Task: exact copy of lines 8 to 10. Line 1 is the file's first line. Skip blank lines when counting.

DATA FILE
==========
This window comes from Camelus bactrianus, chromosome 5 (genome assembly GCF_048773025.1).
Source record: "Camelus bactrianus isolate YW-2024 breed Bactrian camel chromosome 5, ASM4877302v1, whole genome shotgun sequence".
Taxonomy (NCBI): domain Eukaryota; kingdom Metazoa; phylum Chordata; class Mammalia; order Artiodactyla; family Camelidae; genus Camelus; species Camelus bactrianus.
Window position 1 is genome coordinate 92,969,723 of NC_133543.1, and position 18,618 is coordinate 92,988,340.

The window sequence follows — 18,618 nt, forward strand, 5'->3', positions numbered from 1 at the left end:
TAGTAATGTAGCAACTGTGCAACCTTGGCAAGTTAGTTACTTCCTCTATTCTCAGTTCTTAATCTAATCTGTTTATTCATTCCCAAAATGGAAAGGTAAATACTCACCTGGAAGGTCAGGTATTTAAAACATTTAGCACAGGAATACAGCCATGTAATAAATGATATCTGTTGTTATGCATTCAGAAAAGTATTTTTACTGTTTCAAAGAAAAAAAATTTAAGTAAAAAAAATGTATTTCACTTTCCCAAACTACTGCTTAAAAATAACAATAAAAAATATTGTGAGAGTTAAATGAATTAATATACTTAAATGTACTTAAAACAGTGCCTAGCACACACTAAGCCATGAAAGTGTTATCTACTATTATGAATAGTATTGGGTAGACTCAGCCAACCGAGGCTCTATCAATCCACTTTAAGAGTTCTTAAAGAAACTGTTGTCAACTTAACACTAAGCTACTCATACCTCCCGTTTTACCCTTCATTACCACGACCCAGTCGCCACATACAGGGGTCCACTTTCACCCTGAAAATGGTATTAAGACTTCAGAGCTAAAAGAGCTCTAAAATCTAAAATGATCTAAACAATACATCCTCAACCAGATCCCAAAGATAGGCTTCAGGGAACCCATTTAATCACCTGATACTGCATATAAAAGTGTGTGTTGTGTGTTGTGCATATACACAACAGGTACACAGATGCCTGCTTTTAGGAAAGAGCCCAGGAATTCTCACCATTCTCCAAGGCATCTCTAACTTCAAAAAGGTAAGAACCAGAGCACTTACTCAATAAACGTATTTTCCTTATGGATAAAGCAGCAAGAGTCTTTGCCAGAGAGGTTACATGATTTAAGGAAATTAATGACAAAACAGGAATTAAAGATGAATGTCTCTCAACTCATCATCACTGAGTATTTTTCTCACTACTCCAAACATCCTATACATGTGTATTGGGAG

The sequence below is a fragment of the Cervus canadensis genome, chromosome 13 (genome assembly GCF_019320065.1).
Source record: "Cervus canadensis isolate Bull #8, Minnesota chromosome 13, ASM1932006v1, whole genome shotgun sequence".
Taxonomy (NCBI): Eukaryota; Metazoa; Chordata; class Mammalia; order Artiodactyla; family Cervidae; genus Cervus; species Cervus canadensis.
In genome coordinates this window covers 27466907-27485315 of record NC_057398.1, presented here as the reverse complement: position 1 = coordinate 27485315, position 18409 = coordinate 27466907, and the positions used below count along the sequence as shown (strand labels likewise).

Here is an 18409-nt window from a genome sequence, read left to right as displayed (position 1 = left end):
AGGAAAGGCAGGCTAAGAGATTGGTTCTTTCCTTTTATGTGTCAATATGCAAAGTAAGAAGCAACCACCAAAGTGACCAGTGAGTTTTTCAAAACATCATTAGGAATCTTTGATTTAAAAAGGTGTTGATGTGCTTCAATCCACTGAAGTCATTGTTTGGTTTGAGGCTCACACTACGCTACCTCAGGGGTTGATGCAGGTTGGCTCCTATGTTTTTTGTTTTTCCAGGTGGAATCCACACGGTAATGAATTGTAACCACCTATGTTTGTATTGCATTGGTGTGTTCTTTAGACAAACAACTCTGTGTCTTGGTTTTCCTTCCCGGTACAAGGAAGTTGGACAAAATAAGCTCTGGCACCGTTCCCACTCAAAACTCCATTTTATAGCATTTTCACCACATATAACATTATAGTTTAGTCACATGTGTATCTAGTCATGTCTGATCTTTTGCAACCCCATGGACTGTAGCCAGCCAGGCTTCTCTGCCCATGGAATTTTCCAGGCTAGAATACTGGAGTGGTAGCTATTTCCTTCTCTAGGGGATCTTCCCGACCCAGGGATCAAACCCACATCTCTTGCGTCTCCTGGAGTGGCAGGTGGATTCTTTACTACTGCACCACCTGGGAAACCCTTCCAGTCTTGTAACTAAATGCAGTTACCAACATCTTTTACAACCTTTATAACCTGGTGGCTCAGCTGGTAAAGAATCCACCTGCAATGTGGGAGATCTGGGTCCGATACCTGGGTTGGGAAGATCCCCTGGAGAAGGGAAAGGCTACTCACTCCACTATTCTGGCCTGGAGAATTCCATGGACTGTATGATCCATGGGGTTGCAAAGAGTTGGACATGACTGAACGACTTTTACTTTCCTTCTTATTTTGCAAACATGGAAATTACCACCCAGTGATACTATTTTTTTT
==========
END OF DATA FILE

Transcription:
Source record: "Cervus canadensis isolate Bull #8, Minnesota chromosome 13, ASM1932006v1, whole genome shotgun sequence".
Taxonomy (NCBI): Eukaryota; Metazoa; Chordata; class Mammalia; order Artiodactyla; family Cervidae; genus Cervus; species Cervus canadensis.
In genome coordinates this window covers 27466907-27485315 of record NC_057398.1, presented here as the reverse complement: position 1 = coordinate 27485315, position 18409 = coordinate 27466907, and the positions used below count along the sequence as shown (strand labels likewise).